The data is known but it is important to remember them: around 18% of Spaniards are over 65 years old, and the forecast is that in 2030 this percentage will reach 30%. In other words, Spain is aging. In parallel, the problems that affect this part of the population are growing, including discrimination in issues such as health care, work life or sexual intimacy. Which raises an unfinished debate; the one referring to the rights of these people.
"The reality is that today, from a formal point of view, older people are in the same situation as others: they have the same rights and cannot be discriminated against on the basis of age." This is said by Fernando Flores, professor of Constitutional Law at the UV and director of the Human Rights Institute at the UV. "And this is where we ask ourselves if, beyond adequate pensions and economic sufficiency – which are important –, there is also a problem (that is, something more than anecdotal or minority events) of discrimination and violation of the rights of older" he adds.
Fernando Flores assesses that there is a problem because the reality is that older people "constitute a vulnerable group that suffers numerous types of discrimination and endures inefficiency or directly the violation of some of their fundamental rights." And he adds that when we talk about discrimination we are saying that there are many situations in which the elderly are treated differently than the rest of the people.
Institutions such as the Ombudsman and the Prosecutor's Office, or organizations such as the HelpAge Foundation or Amnesty International (more recently in the case of nursing homes during the pandemic), point out many repeated cases of violation of the rights of older people.
To address the reality of these Rights of the elderly, the UV Human Rights Institute has scheduled a conference between today and tomorrow to address this reality and which will be inaugurated by the Ombudsman, Ángel Gabilondo. The congress aims to be the first in Spain to address the phenomenon of aging and the rights of the elderly from an essentially legal perspective.
In this inaugural congress, a first panoramic approach is proposed from Public Law (Philosophy of Law, Constitutional, International, Criminal, Labor, Administrative, Procedural) and Private Law (Civil, Commercial, International Law), plus the institutional perspective and of legislative policy. The idea is to bring together all branches of the legal world to present what are, in their field and currently, the most relevant issues to be addressed regarding older people. And, logically, the discrimination they suffer.
The causes of this discrimination are, mainly, stereotypes and prejudices; what is called ageism. "In all forms of discrimination there is a common element that always corresponds to a social prejudice and that crystallizes in pejorative treatment or in a status of undervaluation of people, in our case of the elderly," says Flores. What happens with age discrimination is that it has some peculiarities that make it different from other causes.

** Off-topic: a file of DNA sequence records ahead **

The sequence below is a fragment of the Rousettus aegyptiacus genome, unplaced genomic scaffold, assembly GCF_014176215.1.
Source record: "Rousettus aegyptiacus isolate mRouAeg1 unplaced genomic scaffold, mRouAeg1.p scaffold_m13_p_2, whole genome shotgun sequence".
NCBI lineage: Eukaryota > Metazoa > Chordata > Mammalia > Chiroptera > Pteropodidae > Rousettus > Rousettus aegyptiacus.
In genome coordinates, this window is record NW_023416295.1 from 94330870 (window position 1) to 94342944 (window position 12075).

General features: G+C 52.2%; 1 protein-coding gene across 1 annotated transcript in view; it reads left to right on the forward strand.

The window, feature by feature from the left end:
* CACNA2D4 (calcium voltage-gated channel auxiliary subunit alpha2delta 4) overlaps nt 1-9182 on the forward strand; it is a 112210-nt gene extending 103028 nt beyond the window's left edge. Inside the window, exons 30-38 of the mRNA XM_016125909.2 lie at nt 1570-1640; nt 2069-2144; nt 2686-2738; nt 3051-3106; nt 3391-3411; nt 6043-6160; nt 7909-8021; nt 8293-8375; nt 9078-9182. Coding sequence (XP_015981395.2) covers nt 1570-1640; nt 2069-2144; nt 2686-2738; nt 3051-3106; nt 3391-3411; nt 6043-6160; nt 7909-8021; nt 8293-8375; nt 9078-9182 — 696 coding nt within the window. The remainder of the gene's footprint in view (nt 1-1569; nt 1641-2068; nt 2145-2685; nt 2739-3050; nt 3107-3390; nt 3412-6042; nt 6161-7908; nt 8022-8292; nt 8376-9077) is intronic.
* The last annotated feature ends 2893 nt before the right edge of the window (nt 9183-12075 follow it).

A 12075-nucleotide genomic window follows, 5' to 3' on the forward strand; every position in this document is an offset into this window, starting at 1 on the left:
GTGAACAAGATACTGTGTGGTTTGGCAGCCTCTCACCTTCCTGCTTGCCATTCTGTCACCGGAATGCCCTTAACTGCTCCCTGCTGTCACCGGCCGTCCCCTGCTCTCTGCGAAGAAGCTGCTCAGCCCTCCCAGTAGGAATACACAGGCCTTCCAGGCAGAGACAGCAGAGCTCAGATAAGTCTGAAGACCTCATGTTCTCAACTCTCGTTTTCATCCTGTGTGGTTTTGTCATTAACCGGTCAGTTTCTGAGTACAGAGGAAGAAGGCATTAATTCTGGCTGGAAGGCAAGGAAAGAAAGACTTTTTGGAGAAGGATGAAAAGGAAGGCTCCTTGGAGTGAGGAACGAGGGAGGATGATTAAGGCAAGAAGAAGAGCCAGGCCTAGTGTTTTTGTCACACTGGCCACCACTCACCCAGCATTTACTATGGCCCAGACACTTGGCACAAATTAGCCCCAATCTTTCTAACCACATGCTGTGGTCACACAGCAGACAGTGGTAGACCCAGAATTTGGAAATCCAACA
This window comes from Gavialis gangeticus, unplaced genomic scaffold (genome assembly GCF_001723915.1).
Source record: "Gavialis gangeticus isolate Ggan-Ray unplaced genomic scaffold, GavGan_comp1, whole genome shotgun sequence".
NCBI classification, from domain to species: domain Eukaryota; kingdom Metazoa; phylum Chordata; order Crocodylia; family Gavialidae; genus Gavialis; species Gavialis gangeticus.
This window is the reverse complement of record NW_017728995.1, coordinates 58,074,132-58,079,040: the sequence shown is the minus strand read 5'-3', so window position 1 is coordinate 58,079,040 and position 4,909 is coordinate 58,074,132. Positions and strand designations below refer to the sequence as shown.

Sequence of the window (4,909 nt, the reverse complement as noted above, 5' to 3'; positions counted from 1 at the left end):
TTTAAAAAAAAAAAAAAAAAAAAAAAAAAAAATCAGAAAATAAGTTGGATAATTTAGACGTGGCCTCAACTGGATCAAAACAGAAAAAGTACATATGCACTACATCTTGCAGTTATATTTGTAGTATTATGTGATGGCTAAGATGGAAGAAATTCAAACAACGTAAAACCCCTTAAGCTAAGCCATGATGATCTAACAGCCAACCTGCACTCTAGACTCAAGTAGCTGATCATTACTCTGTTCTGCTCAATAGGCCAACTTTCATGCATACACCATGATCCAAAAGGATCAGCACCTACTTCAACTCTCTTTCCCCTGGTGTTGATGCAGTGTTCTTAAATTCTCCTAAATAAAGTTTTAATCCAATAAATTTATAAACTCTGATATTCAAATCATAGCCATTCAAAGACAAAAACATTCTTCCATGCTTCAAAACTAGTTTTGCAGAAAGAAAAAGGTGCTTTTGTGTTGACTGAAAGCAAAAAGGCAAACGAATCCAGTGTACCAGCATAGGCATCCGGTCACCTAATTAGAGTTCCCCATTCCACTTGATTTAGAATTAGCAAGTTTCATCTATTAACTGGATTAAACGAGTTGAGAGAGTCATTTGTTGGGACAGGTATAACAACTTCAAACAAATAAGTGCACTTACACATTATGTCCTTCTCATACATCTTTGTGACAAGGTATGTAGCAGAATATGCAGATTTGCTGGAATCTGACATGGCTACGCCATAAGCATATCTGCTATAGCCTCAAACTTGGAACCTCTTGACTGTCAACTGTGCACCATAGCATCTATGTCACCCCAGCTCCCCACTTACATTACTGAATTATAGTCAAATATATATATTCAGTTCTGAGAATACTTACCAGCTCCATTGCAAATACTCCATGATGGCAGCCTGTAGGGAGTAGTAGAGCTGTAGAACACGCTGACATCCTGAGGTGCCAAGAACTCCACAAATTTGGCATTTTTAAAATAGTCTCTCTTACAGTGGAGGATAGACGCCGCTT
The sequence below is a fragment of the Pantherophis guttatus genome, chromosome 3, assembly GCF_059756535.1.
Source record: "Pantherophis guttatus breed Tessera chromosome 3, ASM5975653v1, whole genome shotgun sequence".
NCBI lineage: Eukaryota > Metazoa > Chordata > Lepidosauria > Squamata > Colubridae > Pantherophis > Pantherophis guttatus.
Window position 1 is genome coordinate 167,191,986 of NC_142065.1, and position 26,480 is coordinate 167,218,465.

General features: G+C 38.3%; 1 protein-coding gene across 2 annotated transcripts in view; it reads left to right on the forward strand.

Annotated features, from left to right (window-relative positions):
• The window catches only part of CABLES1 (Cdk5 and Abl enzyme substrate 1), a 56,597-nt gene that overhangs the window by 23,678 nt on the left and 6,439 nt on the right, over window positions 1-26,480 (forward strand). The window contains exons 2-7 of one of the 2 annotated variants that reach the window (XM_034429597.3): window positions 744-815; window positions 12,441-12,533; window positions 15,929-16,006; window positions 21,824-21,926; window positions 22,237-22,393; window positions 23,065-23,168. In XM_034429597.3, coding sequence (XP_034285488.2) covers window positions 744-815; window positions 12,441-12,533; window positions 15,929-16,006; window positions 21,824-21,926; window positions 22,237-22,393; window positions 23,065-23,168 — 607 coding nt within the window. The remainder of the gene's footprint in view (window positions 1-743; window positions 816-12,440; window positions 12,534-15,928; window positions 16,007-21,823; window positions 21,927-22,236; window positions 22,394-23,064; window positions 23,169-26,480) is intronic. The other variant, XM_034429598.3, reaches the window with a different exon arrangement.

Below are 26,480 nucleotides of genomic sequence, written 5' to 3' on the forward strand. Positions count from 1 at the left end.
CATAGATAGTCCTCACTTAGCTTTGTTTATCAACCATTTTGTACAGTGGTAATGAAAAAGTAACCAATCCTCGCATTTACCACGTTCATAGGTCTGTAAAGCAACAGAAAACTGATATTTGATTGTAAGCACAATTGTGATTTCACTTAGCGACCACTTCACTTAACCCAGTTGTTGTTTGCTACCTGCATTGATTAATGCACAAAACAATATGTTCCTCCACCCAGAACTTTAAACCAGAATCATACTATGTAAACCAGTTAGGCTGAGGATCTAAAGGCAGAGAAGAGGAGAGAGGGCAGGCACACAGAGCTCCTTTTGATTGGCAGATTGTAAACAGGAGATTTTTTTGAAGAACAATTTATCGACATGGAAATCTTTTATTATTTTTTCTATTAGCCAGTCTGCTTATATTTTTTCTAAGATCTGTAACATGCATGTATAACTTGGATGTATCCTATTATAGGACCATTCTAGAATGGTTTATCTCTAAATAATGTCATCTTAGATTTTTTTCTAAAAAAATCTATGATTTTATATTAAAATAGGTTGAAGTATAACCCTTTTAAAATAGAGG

From the outset, "it is not endowed with the burden of opprobrium and moral condemnation that characterizes, for example, discrimination based on sex or race, although the severity of the stereotypes and discrimination to which it is subjected is no less than in other cases." cases". These are effects enhanced by the invisibility of the problem in many cases.
It concludes that older people are in a situation of substantive inequality with respect to the enjoyment of fundamental rights and are vulnerable to a greater extent than other groups, which is why they require special attention. "If there is a real problem, there is also a regulatory problem: the norm is simply ineffective," she points out.
He warns that "we need more and better data. This will give us a better understanding of what does not work, and better focus the regulatory proposals (domestic and international) and public policies." As situations of inequality or abuse become known and analyzed, "the State must intervene to remedy them, incorporating positive discrimination measures if necessary."
For the rest, it calls for serious attention to the effectiveness of the fundamental rights of the elderly; it requires providing these with a benefit content, not necessarily (although also) economic, but with public policies aimed at promoting and guaranteeing the realization of those .
The separation between civil, political, economic, social and cultural rights, he adds, is unreal (and ideological), only a unitary conception of them guarantees their effectiveness. "The problem is that society is aging better than the Welfare State. But without the Social State there will be no rights for the elderly. There will be no rights for the most vulnerable groups."
We cannot help but demand from administrations and legal operators a less formalistic and more substantive approach to the rights of the elderly, an approach that at least includes an analysis of the prejudices and stereotypes that sometimes accompany behaviors that discriminate against them.
Despite the fact that a (timid) jurisprudence of the Constitutional Court has pointed this out, and that the (firmer) jurisprudence of the ECtHR has required it time and again, the judicial gaze (and that of other institutions) does not fully assume the relevant existence of specific circumstances of a vulnerable group, that is, it does not incorporate what some today call “age perspective.”